Two years ago, looking to branch out and expand on their hugely successful World of Tanks franchise, the folks at Wargaming took us to the skies in World of Warplanes. Set in the greater World War II time period, Warplanes was a multiplayer shooter that introduced some new elements given the switch in vehicle types—but one which still felt, in many ways, like its predecessor. Now, Wargaming has unleashed the next chapter of the World series, and given we’ve already taken both to land and sky, it’s no surprise that the next step was to venture out onto the open sea.
Even though this was the obvious next step for the franchise, Warships is unique given how barren the market has been for titles focused on naval battles. I generally do a light bit of comparison against competition for multiplayer games, and in this case I couldn’t find any recent titles that cover this period’s surface ships outside of strategy games. It’s refreshing, to say the least, to do battle in a realm that has been underrepresented in gaming since the late 90’s.
Jumping into the game will feel familiar to players who have tried Tanks or Warplanes: First you sign into your account or make one for free on the Wargaming.net website. Then, you pick a ship from your roster, select from two flavors of a single game mode, and click the “Battle Now” button. You’re then whisked away to the game’s matchmaking, where you’ll be grouped in randomly selected teams of players with vessels of around the same Tier level and given the goal of either destroying the enemy team, or seizing control of all territories on the map.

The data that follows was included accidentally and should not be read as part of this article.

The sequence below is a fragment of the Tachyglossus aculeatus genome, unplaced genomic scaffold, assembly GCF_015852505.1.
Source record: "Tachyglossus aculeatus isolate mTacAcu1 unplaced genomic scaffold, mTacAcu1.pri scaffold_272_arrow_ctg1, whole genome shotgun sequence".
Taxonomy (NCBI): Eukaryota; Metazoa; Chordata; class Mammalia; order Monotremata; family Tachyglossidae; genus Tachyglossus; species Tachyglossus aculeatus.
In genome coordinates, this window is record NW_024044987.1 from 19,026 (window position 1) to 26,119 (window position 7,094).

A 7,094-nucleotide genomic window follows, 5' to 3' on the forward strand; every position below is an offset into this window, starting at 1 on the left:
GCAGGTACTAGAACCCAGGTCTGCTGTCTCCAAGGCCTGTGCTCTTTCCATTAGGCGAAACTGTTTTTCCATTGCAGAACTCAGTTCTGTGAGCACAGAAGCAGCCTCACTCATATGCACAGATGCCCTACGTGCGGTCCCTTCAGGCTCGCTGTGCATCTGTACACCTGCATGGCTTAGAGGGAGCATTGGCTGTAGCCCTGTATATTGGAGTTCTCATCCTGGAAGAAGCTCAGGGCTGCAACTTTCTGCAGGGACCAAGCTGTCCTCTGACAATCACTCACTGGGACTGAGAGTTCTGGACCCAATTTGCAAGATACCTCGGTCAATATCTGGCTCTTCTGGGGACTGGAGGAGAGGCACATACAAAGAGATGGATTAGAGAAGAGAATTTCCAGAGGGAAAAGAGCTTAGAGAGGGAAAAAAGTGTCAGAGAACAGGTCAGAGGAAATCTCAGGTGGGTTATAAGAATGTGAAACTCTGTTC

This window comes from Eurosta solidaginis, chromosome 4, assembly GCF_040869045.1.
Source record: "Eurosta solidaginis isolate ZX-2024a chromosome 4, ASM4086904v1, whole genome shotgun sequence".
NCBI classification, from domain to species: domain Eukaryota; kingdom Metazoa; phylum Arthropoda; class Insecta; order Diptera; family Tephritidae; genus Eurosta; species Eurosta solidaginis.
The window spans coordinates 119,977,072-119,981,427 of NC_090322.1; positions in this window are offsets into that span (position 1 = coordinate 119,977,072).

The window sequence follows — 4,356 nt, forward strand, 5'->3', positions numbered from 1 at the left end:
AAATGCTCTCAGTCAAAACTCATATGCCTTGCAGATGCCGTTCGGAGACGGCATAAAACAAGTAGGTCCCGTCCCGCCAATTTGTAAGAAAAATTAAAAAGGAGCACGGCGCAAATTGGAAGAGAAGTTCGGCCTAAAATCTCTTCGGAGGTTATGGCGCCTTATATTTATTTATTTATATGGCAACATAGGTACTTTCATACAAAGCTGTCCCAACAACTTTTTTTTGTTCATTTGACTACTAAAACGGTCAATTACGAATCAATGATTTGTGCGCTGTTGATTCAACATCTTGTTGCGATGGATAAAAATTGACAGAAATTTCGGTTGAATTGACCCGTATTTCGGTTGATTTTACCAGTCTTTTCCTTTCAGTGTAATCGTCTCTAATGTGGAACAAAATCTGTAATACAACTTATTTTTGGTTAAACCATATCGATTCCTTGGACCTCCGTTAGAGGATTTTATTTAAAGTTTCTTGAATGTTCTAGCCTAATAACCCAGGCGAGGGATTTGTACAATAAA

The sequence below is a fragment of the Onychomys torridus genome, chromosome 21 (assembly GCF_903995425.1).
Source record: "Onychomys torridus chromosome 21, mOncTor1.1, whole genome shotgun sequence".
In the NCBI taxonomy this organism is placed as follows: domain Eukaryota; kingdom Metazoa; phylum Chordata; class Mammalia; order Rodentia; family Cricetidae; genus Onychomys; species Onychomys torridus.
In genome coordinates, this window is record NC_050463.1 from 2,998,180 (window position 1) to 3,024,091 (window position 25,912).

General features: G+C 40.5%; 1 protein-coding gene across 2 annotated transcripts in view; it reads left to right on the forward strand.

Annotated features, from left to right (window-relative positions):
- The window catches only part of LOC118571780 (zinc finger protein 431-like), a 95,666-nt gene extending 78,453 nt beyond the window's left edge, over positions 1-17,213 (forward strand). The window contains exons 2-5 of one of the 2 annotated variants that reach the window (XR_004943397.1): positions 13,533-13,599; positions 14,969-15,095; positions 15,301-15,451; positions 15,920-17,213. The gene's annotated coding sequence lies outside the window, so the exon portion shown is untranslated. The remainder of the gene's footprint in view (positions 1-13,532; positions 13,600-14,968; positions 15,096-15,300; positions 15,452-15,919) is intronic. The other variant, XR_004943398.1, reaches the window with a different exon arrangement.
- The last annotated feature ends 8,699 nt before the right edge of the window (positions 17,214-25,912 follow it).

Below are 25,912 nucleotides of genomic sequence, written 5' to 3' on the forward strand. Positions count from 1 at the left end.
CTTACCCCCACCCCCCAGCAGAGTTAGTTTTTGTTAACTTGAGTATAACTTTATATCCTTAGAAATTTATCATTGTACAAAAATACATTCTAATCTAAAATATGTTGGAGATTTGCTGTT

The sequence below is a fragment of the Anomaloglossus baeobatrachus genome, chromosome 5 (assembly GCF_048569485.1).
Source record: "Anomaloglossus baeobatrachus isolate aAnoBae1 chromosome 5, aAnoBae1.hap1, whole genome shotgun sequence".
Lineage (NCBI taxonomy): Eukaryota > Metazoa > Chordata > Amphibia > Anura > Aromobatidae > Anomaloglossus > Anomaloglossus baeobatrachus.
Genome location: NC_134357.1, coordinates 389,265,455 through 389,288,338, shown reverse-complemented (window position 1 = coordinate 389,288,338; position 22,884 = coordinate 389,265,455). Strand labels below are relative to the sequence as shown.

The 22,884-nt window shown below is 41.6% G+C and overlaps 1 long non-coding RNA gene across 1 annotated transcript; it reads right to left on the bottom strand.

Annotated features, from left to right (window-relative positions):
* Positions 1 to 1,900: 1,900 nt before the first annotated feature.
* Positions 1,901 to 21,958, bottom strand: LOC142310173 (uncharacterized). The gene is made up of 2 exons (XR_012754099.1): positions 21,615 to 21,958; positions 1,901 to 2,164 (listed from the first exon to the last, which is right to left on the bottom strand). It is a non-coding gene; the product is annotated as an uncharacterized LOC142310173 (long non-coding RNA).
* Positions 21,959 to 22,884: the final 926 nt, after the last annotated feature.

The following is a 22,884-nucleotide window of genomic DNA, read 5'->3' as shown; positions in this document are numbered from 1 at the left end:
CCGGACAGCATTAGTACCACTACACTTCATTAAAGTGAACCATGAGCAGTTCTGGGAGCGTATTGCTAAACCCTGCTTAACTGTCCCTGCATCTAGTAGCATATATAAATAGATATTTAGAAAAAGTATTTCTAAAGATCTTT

Battles take place between four different classes of ship: Destroyer, Cruiser, Battleship, and Carrier (with ten Tiers of increasing power across all). The first three classes control similarly, but the exact traits are different for every ship, even across ships in the same class. There are a few general truths: Battleships are slow but powerful; Destroyers are quick and lightly armored, but generally have some ace up their sleeves; Cruisers are a middle-of-the-road class with decent power, armor, speed, and with a mix of heavy guns, light guns and sometimes torpedoes. The slower pace of these vehicles makes planning your moves far more important in Warships than it was in the previous two games, where making quick adjustments was easier. Complicating things further is the fact that engagements are typically measured in kilometers instead of a few hundred meters, adding to the need for smarter traversal. These complications open up the possibility for some great fights between well-coordinated teams if you’re part of a well-oiled group (or the gods of random chance have smiled on you).
The fourth class of vessel—Carriers—are where Warships mixes up the formula. With the other ships presented here, as with the tanks and planes of the previous titles, opponents were engaged by directly targeting them with your available weapons. Carriers, however, project their power out with their squadrons of aircraft.